The title of this post was homeschooling high school and I suppose this is what it means to me. For us, high school has been less about academics and more about life. It has looked like helping my oldest figure out what her goals are for her future and facilitating finding the resources to make that possible. It has meant honoring her as a whole person, who just happens to be a teenager. Our focus has been on helping to light a fire in her belly by helping her strive for internal motivation and not forcing her to complete work or assignments only because it makes us feel better or reduce our own fear.
She wants to go to college and wishes for a full 4 year experience so while she tried out a community college class once, she knows she doesn't want to start there and transfer in to a larger university as a junior. We have allowed her the freedom to meet high school standards in her own way.
Watch history movies and read books for history- YES!!, Take that online sign language to fulfill your foreign language requirement- go for it, dabble or dive deep in Coursera classes just because you are interested- you have plenty of time. I cracked up when she signed up for the history of extraterrestrials. I mean, if you can't take a class like that when you are 16- when can you?
Math has been a bit harder because she doesn't love it but she has gotten there in her own way, in her own time. We don't force or push. I don't collect assignments or grade her work. We believe in developing independence and self motivated learners but of course help in finding the tools they need to be successful. She has a tutor and has been studying for the ACT. She treated it like a full time job and with the luxury of no homework she has been able to do so with focused attention but not stress and overwhelm.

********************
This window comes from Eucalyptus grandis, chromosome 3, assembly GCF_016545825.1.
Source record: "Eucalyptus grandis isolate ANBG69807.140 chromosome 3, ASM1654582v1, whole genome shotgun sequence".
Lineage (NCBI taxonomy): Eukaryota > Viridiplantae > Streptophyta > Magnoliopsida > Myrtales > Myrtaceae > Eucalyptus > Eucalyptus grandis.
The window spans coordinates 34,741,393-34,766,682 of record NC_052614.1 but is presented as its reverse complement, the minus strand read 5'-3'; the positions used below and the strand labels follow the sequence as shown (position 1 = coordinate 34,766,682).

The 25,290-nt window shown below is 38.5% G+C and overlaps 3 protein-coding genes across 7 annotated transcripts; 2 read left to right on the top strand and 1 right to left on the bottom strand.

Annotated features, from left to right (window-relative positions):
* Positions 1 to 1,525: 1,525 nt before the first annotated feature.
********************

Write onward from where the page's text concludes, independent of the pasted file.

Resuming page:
We have watched her passion in art grow into areas we didn't even know existed from painting and sketching to game design and digital 3-d art and even jewelry making, crafting and pottery. For the past few years she has worked as an assistant art teacher and gained so much life experience in working with parents, organizing kids , and deepening her understanding of the business side of being a professional artist.
Mostly, homeschooling highschool for us has been a journey of amazement and awe in watching our child unfold into a warm, caring, and beautiful young lady. She has helped us to to let go of what we believed was true and be open to learning and growing- outside the box. With her gently (and sometimes not so gentle- HA!!) pushing we have changed and shifted ourselves and that is truly a gift.
I have come to learn that for us homeschooling highschool is not really about academics, It is certainly not about curriculum even if that is part of the experience if it is needed to reach our kids goals. Instead I believe that homeschooling high school it is about the relationships. With ourselves, our families and our teens and if we stay focused on that, everything will turn out just as it should be.